Pattern Review • Colette Negroni Menswear Shirt Pattern
We've just road tested the Colette By Walden Negroni Shirt Pattern, and even if we say so ourselves we're pretty pleased with the end result!
For our make, we chose the short sleeved version, but the pattern comes with a long sleeved version too, finished with a placket and cuff. We decided to made ours in our Organic Cotton Gingham in Navy.
This is the first Colette sewing pattern that we've used and we have to say that we were really impressed. The instructions for the pattern are in a spiral-bound booklet, making it really easy to use, and it has a pocket at the back to store the pattern pieces once you've used them.
We love that the pattern instructions include lots of ideas for customising your sewing project to make it your own. Plus they also refer you to their website for free downloadable variations, such as the pockets for this shirt.
The instructions are really comprehensive, taking you through each step in the process of making a well crafted shirt. The instructions also include handy tips, such as how to make perfectly formed patch pockets by cutting a template out of cardboard to help with pressing, simply make it the same size as your pocket piece, minus the folds and seam allowances as we've done below.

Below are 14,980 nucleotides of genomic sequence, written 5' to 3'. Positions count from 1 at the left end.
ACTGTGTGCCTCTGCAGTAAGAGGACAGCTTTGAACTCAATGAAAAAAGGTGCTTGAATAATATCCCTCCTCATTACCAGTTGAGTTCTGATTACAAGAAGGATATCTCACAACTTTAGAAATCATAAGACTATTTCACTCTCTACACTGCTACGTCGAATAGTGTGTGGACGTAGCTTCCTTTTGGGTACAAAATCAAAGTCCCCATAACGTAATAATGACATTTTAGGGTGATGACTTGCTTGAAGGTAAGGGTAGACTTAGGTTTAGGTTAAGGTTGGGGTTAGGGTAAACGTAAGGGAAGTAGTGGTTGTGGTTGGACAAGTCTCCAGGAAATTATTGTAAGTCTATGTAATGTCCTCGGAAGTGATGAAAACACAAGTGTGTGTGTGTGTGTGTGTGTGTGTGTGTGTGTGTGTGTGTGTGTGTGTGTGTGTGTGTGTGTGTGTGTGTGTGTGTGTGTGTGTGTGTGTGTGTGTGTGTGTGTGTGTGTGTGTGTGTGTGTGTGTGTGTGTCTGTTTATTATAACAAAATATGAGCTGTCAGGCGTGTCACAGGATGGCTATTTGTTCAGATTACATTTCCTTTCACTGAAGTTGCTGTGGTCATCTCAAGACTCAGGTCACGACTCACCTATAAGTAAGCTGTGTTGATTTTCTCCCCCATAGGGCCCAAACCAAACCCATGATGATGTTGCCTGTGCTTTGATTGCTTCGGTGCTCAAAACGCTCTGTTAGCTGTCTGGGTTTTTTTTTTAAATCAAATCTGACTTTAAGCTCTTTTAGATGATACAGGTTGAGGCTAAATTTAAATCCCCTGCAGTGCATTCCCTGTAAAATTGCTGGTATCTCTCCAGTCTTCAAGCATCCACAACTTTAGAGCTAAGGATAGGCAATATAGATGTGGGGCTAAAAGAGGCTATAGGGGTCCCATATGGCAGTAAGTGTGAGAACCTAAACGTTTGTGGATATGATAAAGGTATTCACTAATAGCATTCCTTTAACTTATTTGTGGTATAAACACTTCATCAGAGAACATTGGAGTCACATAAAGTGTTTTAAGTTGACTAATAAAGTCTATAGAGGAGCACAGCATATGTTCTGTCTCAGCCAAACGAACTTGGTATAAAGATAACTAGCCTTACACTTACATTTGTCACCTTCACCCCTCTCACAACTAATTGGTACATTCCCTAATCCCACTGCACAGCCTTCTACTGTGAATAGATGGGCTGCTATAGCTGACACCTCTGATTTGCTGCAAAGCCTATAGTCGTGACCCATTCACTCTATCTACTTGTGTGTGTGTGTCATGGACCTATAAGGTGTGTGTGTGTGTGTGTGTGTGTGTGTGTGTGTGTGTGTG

We customised our shirt by cutting the pockets on the bias, as shown below, and we used the Small Check Gingham, again in Navy, for the underside of the collar and the inner back yoke. Even small details like these can take your make to a new level; and give you the chance to get creative!
This was the first time we'd tackled a garment with an inner back yoke, however our concerns were soon put to rest, as the step by step instructions and illustrations are really clear and before we knew it the need was done!!
The other sewing process that we tried before was "felled seams" these give a long-lasting durable finish and they also give a look very professional to your garment. Again, there are really good instructions for these, seperated out in the sidebar, so that they can easily be referred to, so nothing to fear!
These seams are used for both the sleeve and side seams. Once that's done it's pretty straightforward assuming you've made buttonholes before. It's simply a question of hemming the sleeves and body of the shirt, stitching the buttonholes and attaching the buttons.